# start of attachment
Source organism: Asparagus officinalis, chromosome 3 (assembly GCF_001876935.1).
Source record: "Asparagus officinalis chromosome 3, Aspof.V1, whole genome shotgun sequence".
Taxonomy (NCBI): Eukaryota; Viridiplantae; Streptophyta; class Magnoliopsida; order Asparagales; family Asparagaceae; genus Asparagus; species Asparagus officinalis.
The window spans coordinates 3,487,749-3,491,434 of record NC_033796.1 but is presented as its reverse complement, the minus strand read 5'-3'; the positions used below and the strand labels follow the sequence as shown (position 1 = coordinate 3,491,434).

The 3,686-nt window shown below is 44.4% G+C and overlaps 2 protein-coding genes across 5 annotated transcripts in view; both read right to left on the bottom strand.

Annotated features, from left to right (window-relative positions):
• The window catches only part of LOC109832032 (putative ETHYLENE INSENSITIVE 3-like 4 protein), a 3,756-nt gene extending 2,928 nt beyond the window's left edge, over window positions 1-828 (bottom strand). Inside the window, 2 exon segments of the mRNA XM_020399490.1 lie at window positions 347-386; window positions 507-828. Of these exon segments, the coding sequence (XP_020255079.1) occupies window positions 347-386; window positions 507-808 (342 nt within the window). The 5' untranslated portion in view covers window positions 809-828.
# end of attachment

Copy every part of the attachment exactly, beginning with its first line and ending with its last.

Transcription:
Source organism: Asparagus officinalis, chromosome 3 (assembly GCF_001876935.1).
Source record: "Asparagus officinalis chromosome 3, Aspof.V1, whole genome shotgun sequence".
Taxonomy (NCBI): Eukaryota; Viridiplantae; Streptophyta; class Magnoliopsida; order Asparagales; family Asparagaceae; genus Asparagus; species Asparagus officinalis.
The window spans coordinates 3,487,749-3,491,434 of record NC_033796.1 but is presented as its reverse complement, the minus strand read 5'-3'; the positions used below and the strand labels follow the sequence as shown (position 1 = coordinate 3,491,434).

The 3,686-nt window shown below is 44.4% G+C and overlaps 2 protein-coding genes across 5 annotated transcripts in view; both read right to left on the bottom strand.

Annotated features, from left to right (window-relative positions):
• The window catches only part of LOC109832032 (putative ETHYLENE INSENSITIVE 3-like 4 protein), a 3,756-nt gene extending 2,928 nt beyond the window's left edge, over window positions 1-828 (bottom strand). Inside the window, 2 exon segments of the mRNA XM_020399490.1 lie at window positions 347-386; window positions 507-828. Of these exon segments, the coding sequence (XP_020255079.1) occupies window positions 347-386; window positions 507-808 (342 nt within the window). The 5' untranslated portion in view covers window positions 809-828.